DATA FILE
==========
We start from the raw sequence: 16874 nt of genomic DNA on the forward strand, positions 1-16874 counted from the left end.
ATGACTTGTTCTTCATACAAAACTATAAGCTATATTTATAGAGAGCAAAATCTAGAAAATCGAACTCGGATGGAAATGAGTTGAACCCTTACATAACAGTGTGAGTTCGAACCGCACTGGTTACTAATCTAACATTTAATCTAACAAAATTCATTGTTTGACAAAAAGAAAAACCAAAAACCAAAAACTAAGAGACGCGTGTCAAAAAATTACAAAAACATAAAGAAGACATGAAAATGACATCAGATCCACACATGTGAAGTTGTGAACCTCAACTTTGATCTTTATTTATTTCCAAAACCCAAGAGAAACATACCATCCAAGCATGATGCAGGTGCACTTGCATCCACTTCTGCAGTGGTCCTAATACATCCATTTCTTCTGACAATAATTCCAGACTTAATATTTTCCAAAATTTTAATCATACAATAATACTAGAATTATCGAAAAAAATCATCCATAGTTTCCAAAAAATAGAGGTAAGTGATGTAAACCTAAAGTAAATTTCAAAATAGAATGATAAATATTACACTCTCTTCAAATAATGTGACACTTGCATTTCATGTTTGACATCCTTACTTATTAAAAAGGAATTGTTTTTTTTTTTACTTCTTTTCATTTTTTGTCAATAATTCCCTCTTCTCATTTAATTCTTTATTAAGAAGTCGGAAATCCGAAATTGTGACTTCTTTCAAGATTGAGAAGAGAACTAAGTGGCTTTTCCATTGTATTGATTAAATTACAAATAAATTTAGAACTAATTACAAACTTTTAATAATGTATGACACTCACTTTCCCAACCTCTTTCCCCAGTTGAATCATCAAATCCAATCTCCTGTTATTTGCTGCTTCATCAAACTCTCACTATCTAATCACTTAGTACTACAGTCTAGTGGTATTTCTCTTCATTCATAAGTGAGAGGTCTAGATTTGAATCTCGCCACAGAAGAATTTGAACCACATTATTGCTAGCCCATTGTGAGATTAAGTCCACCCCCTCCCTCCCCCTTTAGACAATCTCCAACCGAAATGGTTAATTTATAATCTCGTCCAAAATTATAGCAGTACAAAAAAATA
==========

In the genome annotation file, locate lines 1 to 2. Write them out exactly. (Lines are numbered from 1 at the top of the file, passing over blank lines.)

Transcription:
We start from the raw sequence: 16874 nt of genomic DNA on the forward strand, positions 1-16874 counted from the left end.
ATGACTTGTTCTTCATACAAAACTATAAGCTATATTTATAGAGAGCAAAATCTAGAAAATCGAACTCGGATGGAAATGAGTTGAACCCTTACATAACAGTGTGAGTTCGAACCGCACTGGTTACTAATCTAACATTTAATCTAACAAAATTCATTGTTTGACAAAAAGAAAAACCAAAAACCAAAAACTAAGAGACGCGTGTCAAAAAATTACAAAAACATAAAGAAGACATGAAAATGACATCAGATCCACACATGTGAAGTTGTGAACCTCAACTTTGATCTTTATTTATTTCCAAAACCCAAGAGAAACATACCATCCAAGCATGATGCAGGTGCACTTGCATCCACTTCTGCAGTGGTCCTAATACATCCATTTCTTCTGACAATAATTCCAGACTTAATATTTTCCAAAATTTTAATCATACAATAATACTAGAATTATCGAAAAAAATCATCCATAGTTTCCAAAAAATAGAGGTAAGTGATGTAAACCTAAAGTAAATTTCAAAATAGAATGATAAATATTACACTCTCTTCAAATAATGTGACACTTGCATTTCATGTTTGACATCCTTACTTATTAAAAAGGAATTGTTTTTTTTTTTACTTCTTTTCATTTTTTGTCAATAATTCCCTCTTCTCATTTAATTCTTTATTAAGAAGTCGGAAATCCGAAATTGTGACTTCTTTCAAGATTGAGAAGAGAACTAAGTGGCTTTTCCATTGTATTGATTAAATTACAAATAAATTTAGAACTAATTACAAACTTTTAATAATGTATGACACTCACTTTCCCAACCTCTTTCCCCAGTTGAATCATCAAATCCAATCTCCTGTTATTTGCTGCTTCATCAAACTCTCACTATCTAATCACTTAGTACTACAGTCTAGTGGTATTTCTCTTCATTCATAAGTGAGAGGTCTAGATTTGAATCTCGCCACAGAAGAATTTGAACCACATTATTGCTAGCCCATTGTGAGATTAAGTCCACCCCCTCCCTCCCCCTTTAGACAATCTCCAACCGAAATGGTTAATTTATAATCTCGTCCAAAATTATAGCAGTACAAAAAAATA